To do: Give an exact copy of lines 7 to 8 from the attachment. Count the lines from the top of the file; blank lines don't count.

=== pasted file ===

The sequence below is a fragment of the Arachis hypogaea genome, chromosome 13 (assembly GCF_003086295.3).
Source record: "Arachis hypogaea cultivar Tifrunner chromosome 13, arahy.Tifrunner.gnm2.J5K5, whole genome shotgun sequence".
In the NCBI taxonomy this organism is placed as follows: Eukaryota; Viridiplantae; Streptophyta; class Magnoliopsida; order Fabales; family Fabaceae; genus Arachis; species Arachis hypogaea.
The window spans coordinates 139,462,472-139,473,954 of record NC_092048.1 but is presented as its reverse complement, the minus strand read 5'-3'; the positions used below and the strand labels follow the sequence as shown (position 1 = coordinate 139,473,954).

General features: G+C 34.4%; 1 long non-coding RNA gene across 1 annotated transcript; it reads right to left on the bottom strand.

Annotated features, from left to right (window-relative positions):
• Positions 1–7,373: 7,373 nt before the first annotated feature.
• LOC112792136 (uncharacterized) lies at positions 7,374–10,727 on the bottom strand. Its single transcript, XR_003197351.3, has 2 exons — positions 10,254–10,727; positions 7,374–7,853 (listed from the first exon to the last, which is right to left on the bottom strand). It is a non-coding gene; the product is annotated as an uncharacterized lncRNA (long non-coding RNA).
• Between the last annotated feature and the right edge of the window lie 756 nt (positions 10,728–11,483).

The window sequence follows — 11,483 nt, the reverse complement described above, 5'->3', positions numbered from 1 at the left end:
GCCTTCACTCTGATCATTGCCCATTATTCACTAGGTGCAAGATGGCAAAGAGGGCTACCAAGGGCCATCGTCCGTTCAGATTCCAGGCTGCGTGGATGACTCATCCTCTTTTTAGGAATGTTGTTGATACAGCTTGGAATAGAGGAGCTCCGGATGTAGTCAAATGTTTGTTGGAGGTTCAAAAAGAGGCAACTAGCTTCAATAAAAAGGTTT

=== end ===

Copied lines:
• Positions 1–7,373: 7,373 nt before the first annotated feature.
• LOC112792136 (uncharacterized) lies at positions 7,374–10,727 on the bottom strand. Its single transcript, XR_003197351.3, has 2 exons — positions 10,254–10,727; positions 7,374–7,853 (listed from the first exon to the last, which is right to left on the bottom strand). It is a non-coding gene; the product is annotated as an uncharacterized lncRNA (long non-coding RNA).